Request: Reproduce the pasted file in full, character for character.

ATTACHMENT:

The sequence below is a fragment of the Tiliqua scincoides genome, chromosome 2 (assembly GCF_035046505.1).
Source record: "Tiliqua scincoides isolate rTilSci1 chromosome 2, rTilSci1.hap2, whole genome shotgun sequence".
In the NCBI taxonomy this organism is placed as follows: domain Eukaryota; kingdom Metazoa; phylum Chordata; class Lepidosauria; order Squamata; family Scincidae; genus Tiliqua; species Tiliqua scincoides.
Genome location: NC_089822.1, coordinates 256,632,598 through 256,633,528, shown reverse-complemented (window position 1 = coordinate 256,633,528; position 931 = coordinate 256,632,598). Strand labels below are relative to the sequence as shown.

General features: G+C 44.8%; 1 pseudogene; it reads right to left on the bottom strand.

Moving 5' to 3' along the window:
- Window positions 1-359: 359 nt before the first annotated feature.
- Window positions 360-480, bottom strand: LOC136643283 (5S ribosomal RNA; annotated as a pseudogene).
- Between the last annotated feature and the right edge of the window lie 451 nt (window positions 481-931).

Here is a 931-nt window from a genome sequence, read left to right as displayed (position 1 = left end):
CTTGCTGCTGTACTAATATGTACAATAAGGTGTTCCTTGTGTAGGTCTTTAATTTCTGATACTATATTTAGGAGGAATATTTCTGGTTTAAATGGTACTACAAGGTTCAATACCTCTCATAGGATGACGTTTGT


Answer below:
The sequence below is a fragment of the Tiliqua scincoides genome, chromosome 2 (assembly GCF_035046505.1).
Source record: "Tiliqua scincoides isolate rTilSci1 chromosome 2, rTilSci1.hap2, whole genome shotgun sequence".
In the NCBI taxonomy this organism is placed as follows: domain Eukaryota; kingdom Metazoa; phylum Chordata; class Lepidosauria; order Squamata; family Scincidae; genus Tiliqua; species Tiliqua scincoides.
Genome location: NC_089822.1, coordinates 256,632,598 through 256,633,528, shown reverse-complemented (window position 1 = coordinate 256,633,528; position 931 = coordinate 256,632,598). Strand labels below are relative to the sequence as shown.

General features: G+C 44.8%; 1 pseudogene; it reads right to left on the bottom strand.

Moving 5' to 3' along the window:
- Window positions 1-359: 359 nt before the first annotated feature.
- Window positions 360-480, bottom strand: LOC136643283 (5S ribosomal RNA; annotated as a pseudogene).
- Between the last annotated feature and the right edge of the window lie 451 nt (window positions 481-931).

Here is a 931-nt window from a genome sequence, read left to right as displayed (position 1 = left end):
CTTGCTGCTGTACTAATATGTACAATAAGGTGTTCCTTGTGTAGGTCTTTAATTTCTGATACTATATTTAGGAGGAATATTTCTGGTTTAAATGGTACTACAAGGTTCAATACCTCTCATAGGATGACGTTTGT